Welcome back to another Whiteboard Wednesday.
Today we’re going to be talking about new customers and what actually matters.
What really matters here is the cost and what you’re going to be getting on the back end. Especially if you’re a business owner or a sales person. So in this case, and this might be a little elementary for some of you, but we’re going to go through it anyway. What the toughest part is about getting a new customer is you need to get their attention. You need to keep their attention to build trust and you need to be able to give them some kind of benefit.
So how can you model your offer? How can you present to them that you are the solution to their problems?
So, ultimately, what that comes down to is: it costs you a lot of money. So if you’re selling like a $300 service or product, the cost of where you can actually acquire customers start to really digging into your profits. Especially if you’re a business owner or you’re a salesperson on commission or something, you can’t really negotiate with price too much because you’re spending time to acquire them, to prospect them, and then to bring them into your sales process. So if you’re selling a $300 product or service you might only have $30-$40 to really acquire that customer. Depending on your profit margins, of course. Ultimately, what we’re going to be doing is nurturing and growing these first-time customers. One person coming in. We want to be able to nurture them and then grow with them over time.
Pretty much, what you’ll need to know is: was your product or service perfect for them, was effective for them, what else do you have that you can offer to that person? So do you have some upsells? Do you have some cross-sells? Can you down sell them into a different item so that we can keep building their trust and keep working with these people? What do you have? And then what are the actual benefits that you can provide these people? So if you’re providing a service that generally helps make people money like a marketing company, what you need to do is be able to translate additional benefits. What tangents can you grow from? What benefits do they get from working with you again? What benefits can you continue to elaborate on, right? So you need to build out the horizontal aspect of your business. So what kind of services can you offer? And the vertical depth of that service. So if you’re providing a service, how deep can you go to provide a massive service that fulfills and goes above and beyond for that customer. Once you know these things, you can start effectively growing your one customer into multiple services. According to the 20-80 rule your past customers will bring you 80 percent of your business. So 80 percent of your business will come from the customers you already acquired.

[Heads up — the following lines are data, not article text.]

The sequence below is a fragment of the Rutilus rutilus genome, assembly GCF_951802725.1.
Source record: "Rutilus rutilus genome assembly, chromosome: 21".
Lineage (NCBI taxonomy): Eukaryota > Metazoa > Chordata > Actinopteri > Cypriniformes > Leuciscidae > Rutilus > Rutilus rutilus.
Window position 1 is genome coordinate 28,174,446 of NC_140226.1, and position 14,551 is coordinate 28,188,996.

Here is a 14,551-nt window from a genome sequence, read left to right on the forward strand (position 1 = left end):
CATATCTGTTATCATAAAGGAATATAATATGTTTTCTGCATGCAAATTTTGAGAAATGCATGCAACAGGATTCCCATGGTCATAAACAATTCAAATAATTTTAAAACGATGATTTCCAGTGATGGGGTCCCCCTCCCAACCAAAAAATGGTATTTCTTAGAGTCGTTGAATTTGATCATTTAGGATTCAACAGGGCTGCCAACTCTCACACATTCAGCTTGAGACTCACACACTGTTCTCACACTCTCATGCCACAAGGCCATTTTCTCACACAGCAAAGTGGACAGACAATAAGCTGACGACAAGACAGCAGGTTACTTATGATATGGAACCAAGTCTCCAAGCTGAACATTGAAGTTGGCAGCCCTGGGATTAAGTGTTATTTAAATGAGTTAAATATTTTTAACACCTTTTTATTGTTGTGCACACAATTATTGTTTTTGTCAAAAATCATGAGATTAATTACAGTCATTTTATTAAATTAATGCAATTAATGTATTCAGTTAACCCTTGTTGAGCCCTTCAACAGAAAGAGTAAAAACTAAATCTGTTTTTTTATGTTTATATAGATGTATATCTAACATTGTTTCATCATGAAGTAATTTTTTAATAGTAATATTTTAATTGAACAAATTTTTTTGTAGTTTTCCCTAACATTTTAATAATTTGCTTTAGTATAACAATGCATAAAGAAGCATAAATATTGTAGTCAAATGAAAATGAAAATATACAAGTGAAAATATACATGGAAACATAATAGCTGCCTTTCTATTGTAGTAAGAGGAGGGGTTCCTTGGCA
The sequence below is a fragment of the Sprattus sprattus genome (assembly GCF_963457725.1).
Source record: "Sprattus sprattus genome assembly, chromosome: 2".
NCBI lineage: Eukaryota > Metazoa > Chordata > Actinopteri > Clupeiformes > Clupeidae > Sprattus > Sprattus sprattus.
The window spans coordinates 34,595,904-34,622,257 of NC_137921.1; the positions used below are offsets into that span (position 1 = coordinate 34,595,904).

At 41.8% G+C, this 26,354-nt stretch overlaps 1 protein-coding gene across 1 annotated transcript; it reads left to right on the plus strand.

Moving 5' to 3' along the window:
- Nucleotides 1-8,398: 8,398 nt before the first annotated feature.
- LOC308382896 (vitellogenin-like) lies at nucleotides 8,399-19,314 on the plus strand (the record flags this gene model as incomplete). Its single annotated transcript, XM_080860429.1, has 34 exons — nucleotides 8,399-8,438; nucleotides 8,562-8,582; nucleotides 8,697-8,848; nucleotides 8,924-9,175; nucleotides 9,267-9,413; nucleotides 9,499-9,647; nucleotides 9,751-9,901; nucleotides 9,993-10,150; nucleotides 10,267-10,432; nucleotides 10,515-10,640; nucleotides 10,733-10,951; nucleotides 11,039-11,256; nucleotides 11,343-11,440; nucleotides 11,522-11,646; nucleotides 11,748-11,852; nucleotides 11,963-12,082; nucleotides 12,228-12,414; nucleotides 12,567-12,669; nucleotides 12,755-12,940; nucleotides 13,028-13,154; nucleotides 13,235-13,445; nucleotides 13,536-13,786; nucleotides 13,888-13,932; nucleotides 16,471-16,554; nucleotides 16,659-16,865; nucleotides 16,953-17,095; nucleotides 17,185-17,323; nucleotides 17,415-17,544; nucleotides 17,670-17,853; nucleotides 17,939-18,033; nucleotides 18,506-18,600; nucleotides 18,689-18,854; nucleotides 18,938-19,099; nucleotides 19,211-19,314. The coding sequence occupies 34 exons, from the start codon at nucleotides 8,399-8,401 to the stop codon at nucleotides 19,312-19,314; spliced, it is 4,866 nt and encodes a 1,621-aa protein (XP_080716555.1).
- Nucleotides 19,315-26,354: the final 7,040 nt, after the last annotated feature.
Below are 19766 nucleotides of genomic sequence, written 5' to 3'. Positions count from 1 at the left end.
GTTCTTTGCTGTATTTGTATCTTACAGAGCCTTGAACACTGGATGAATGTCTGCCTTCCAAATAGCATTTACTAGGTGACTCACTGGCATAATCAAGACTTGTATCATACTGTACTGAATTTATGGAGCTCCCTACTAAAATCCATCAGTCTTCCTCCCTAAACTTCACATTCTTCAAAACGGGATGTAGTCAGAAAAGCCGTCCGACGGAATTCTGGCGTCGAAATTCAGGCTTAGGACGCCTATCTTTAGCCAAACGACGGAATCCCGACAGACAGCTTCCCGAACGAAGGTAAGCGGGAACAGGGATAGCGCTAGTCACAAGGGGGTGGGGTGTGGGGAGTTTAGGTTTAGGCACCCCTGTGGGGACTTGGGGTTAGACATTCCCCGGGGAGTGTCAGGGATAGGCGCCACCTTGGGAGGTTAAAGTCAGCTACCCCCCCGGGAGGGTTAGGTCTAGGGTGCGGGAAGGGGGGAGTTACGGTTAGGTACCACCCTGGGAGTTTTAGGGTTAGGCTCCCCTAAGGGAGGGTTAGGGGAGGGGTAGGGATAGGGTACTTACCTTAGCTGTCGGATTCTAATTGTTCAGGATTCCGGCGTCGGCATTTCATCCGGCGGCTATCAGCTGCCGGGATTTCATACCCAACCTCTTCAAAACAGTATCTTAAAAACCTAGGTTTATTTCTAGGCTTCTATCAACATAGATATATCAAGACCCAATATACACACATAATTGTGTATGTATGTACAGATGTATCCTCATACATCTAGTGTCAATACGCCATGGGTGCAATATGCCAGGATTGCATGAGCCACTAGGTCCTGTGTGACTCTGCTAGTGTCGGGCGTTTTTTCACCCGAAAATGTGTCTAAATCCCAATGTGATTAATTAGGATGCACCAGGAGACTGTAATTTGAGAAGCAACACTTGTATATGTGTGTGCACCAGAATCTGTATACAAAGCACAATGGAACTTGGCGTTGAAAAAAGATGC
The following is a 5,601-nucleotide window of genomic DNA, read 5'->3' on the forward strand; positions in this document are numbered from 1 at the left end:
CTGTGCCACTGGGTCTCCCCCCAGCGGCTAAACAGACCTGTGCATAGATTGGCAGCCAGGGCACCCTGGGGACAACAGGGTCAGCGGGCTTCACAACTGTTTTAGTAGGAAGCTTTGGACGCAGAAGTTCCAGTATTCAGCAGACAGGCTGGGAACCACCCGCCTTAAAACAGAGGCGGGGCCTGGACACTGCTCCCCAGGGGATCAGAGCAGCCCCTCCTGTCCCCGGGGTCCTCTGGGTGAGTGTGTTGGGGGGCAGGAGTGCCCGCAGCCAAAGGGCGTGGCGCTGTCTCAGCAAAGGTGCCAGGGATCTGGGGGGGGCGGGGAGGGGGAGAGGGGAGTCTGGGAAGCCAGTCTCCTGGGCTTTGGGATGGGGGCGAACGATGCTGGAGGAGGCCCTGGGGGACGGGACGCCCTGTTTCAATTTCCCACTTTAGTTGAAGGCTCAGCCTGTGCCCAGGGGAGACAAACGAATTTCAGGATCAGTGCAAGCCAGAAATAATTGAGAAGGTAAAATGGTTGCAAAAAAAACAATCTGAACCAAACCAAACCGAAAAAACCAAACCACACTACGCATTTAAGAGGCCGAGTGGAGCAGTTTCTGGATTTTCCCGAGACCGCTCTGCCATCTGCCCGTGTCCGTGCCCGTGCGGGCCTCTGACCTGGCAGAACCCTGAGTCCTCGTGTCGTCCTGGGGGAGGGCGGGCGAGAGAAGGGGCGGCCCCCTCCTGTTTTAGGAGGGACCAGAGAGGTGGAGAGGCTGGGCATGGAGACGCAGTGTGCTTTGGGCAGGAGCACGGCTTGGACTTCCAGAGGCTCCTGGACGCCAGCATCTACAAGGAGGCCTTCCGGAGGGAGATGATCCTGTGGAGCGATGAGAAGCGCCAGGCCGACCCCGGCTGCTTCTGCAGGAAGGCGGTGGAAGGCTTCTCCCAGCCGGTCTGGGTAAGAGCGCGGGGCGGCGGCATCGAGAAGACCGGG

This implies that there’s actually like a lifetime value for the customer. If you can acquire one person and they continue to grow with you, that means they’re not just worth that $375. If they work with you 4 times in the next year or 12 times in the next year depending on your product or service, there’s a certain amount of money you can drive from each person. So $375 sale over here, $375 actually turns into something like $1200. So now you can say, “Well how much is it actually costing me to get the attention, build the trust, and build a solid solution model for them?” You can take it from this number, the lifetime value number, and say, “Maybe I can spend more than just $30 or $40. Maybe I can actually spend $400 to acquire someone.” Which is a lot of fuel for the most difficult part of acquiring a customer. So instead of spending just $40 in acquiring a customer you can say, “I’m gonna spend $400 and on average I can grow my $375 customer into a $1200 customer”, and so what that means is you actually can put more money up front, acquire more customers, and continue to nurture and grow these clients to build that sweet sweet lifetime value. If you have a good product or service you should expect from this model to be awesome for you. It’s a great way to seed a bunch of people and let them grow up. You want to be farming your clients. You don’t eat going out and hunting for each one it takes it’s too time-consuming to go hunt for every client so by building up his lifetime value number. You can end up spending more on the tough part, which is acquiring customers. Customer service is secondary because it should be so ingrained in your company culture and your company values that customer service is a given. So the only thing that matters is acquiring customers to use the lifetime value to your advantage.
Thanks for sticking around for another Whiteboard Wednesday! You guys are awesome. See you next time.